Attention must be earned, and doing so is harder than ever, when
every business is competing for eye balls and ear holes against
Princes and Duchesses, Kardashians, and Trumps. Not to mention your
actual competitors.

In our yearning for attention, we often decide that the best
approach will be to “go viral” and doing something so
uncharacteristic that it shocks the populace into diverting their
gaze to us. Celebrities and their publicists are great at this
gambit; Madonna perhaps best of all.

But companies can and do gain attention via virality. Tesla is
adept at this approach. As is Red Bull. And our client, Chiquita,
who claimed the 2017 eclipse was actually a “banana
sun
.”

The idea of these viral stunts — sometimes called “newsjacking” when they tie
into a current event — is that they will be noticed by consumers,
shared in social media, and then will rapidly leap into broader
consciousness via amplification by trade/traditional press.

A terrific, new example popped up recently when Hershey launched
a Reese’s Candy Converter Machine during Halloween week, setting
up shop at Union Square in New York City and allowing trick or
treaters to swap gobs of less interesting candy for peanut butter
cups!

No tricks here. Trade in your Halloween
candy for Reese’s candy. What’d you expect from the GOAT of
Halloween?!
#ReesesCandyConverter

#NotSorry
pic.twitter.com/bTrjF2IFay

— REESE’S (@reeses)
October 30, 2018

This stunt was exceptionally well timed and created significant
consumer and media attention. In the short term, it’s a win. But
long term, the impact is TBD.

What’s the Shelf Life of a Stunt?

Certainly, the Halloween candy season is a key opportunity
window for Reese’s, and creating significant attention at that
time is a very smart play.

However, considering this converter machine was in one location
for two days, it had essentially zero measurable
customer experience
impact. Further, what is the memorability
duration of this stunt? Will we remember it next month? At
Christmas? Next year?

It is true that there are examples of viral marketing that
deliver benefits over the long haul, but I’d argue they are very
much the exception that proves the rule. The vast majority of viral
stunts — even those that are successful in garnering media
attention — have a short shelf life. That doesn’t make them a
bad idea, but it also doesn’t make them a
word of mouth strategy
.

A Stunt Isn’t a Strategy

Newsjacking. Viral marketing. PR stunts. The objective of these
is:

To create disproportionate media attention by circumstantially
varying your behavior and/or your offerings.

Here at Convince & Convert, when we think about word of
mouth strategy, we aren’t imagining a “big bang” stunt.
We’re not in the elephant rental business.

Instead, as a strategy firm, we’re always focused on
repeatable strategies that can reliably create conversations over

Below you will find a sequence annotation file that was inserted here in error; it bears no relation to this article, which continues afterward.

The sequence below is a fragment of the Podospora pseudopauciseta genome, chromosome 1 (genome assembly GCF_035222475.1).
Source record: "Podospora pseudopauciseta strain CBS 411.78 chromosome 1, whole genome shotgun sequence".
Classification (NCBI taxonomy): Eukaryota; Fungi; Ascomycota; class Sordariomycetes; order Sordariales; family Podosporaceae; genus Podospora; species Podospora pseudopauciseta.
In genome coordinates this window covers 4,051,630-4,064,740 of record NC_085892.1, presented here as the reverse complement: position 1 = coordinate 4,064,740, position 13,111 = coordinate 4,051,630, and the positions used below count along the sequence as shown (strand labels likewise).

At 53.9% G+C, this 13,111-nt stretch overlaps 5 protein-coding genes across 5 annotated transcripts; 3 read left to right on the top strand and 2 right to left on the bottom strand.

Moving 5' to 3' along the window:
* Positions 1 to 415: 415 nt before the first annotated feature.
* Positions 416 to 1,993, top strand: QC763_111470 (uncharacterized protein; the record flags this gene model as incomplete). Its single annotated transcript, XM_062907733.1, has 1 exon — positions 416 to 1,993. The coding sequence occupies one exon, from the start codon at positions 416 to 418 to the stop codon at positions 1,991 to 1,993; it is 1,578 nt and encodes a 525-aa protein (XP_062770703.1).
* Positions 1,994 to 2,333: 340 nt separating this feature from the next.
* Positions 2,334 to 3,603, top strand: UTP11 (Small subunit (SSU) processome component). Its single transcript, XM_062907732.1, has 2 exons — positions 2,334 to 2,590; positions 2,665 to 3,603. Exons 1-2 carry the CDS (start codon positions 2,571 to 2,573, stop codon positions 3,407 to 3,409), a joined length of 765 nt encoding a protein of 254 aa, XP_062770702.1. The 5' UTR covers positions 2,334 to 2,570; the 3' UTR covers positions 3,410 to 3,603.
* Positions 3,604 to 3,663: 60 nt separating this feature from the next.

an extended time horizon, long after the shock and awe of the PR
stunt have faded away.

To us, the objective of a word of mouth strategy is:

To turn customers into volunteer marketers every day by
permanently varying your operations in such a way that customers
notice and discuss the difference.

The 3 Differences Between Viral Marketing and Word of Mouth
Strategy

The Mouthpiece

Viral is about creating media chatter.

Word of mouth strategy is about creating customer chatter.

The Impact Duration 

Viral is about hitting a home run in a designated week.

Word of mouth strategy is about hitting a single, every day,
forever.

The Operations

Viral is about doing something different one time that you’ll
probably never do again.

Word of mouth strategy is about doing something different every
time that you’ll do each day.

Two Days vs. Thirty Years: Imagine the Difference in Impact

The Reese’s candy converter is an amazing idea that was
executed well and had the desired effect in terms of creating media
coverage.

Conversely, from the word of mouth strategy side, we’d look at
a brand like DoubleTree by Hilton, which has given away a warm
chocolate chip cookie to each hotel guest at check-in for 30
years.

We studied this strategy and found that 34% of DoubleTree guests
have mentioned the cookie to someone else in the past 30 days. On a
related note, when is the last time you saw an ad for DoubleTree?
They don’t advertise much. The cookie — their word of
mouth strategy — IS the ad, and their guests are the marketing
department.

Certainly, viral stunts can co-exist with long-term word of
mouth strategy, but too often companies want the excitement of the
former and don’t have the patience for the latter.

If we can help you with your
word of mouth strategy
, let us know. And for more on this
topic, see my best-selling new book, written with Daniel Lemin. It’s
called Talk Triggers: The
Complete Guide to Creating Customers with Word of Mouth
.

The post
A Great Viral Marketing Case Study and Why it is not a Word of
Mouth Strategy
appeared first on Convince and Convert: Social
Media Consulting and Content Marketing Consulting
.

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